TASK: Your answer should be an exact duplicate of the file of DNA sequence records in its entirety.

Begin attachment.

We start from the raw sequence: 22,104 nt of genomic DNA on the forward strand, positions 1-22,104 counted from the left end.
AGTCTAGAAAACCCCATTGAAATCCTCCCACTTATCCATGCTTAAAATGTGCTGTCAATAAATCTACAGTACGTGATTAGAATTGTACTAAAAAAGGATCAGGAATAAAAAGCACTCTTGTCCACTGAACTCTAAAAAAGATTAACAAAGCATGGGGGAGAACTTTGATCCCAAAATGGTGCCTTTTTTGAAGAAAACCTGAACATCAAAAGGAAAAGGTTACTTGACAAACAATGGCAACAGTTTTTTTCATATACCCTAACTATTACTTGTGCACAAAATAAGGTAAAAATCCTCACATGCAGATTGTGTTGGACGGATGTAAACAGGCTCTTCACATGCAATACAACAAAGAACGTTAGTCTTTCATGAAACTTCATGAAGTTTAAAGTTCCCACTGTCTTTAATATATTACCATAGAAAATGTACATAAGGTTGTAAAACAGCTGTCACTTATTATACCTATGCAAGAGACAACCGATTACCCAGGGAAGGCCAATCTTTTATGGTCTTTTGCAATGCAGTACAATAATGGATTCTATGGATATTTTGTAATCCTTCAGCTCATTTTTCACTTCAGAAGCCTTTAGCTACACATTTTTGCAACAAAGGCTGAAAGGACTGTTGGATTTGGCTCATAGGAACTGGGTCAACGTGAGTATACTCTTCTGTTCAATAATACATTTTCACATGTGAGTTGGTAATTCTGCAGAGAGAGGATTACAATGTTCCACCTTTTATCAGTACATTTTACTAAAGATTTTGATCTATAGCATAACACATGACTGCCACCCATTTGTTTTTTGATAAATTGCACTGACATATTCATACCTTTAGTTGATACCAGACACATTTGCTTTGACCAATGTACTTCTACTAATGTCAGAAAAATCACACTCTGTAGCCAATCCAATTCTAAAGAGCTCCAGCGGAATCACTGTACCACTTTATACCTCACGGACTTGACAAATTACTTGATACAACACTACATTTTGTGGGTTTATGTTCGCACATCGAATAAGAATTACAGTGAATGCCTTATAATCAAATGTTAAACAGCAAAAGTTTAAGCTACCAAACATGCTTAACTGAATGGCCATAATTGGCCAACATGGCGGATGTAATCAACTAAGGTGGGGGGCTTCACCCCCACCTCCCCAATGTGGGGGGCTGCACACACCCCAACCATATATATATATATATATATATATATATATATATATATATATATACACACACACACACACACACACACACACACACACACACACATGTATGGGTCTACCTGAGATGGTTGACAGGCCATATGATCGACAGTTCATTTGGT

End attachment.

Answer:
We start from the raw sequence: 22,104 nt of genomic DNA on the forward strand, positions 1-22,104 counted from the left end.
AGTCTAGAAAACCCCATTGAAATCCTCCCACTTATCCATGCTTAAAATGTGCTGTCAATAAATCTACAGTACGTGATTAGAATTGTACTAAAAAAGGATCAGGAATAAAAAGCACTCTTGTCCACTGAACTCTAAAAAAGATTAACAAAGCATGGGGGAGAACTTTGATCCCAAAATGGTGCCTTTTTTGAAGAAAACCTGAACATCAAAAGGAAAAGGTTACTTGACAAACAATGGCAACAGTTTTTTTCATATACCCTAACTATTACTTGTGCACAAAATAAGGTAAAAATCCTCACATGCAGATTGTGTTGGACGGATGTAAACAGGCTCTTCACATGCAATACAACAAAGAACGTTAGTCTTTCATGAAACTTCATGAAGTTTAAAGTTCCCACTGTCTTTAATATATTACCATAGAAAATGTACATAAGGTTGTAAAACAGCTGTCACTTATTATACCTATGCAAGAGACAACCGATTACCCAGGGAAGGCCAATCTTTTATGGTCTTTTGCAATGCAGTACAATAATGGATTCTATGGATATTTTGTAATCCTTCAGCTCATTTTTCACTTCAGAAGCCTTTAGCTACACATTTTTGCAACAAAGGCTGAAAGGACTGTTGGATTTGGCTCATAGGAACTGGGTCAACGTGAGTATACTCTTCTGTTCAATAATACATTTTCACATGTGAGTTGGTAATTCTGCAGAGAGAGGATTACAATGTTCCACCTTTTATCAGTACATTTTACTAAAGATTTTGATCTATAGCATAACACATGACTGCCACCCATTTGTTTTTTGATAAATTGCACTGACATATTCATACCTTTAGTTGATACCAGACACATTTGCTTTGACCAATGTACTTCTACTAATGTCAGAAAAATCACACTCTGTAGCCAATCCAATTCTAAAGAGCTCCAGCGGAATCACTGTACCACTTTATACCTCACGGACTTGACAAATTACTTGATACAACACTACATTTTGTGGGTTTATGTTCGCACATCGAATAAGAATTACAGTGAATGCCTTATAATCAAATGTTAAACAGCAAAAGTTTAAGCTACCAAACATGCTTAACTGAATGGCCATAATTGGCCAACATGGCGGATGTAATCAACTAAGGTGGGGGGCTTCACCCCCACCTCCCCAATGTGGGGGGCTGCACACACCCCAACCATATATATATATATATATATATATATATATATATATATATATATACACACACACACACACACACACACACACACACACACACACATGTATGGGTCTACCTGAGATGGTTGACAGGCCATATGATCGACAGTTCATTTGGT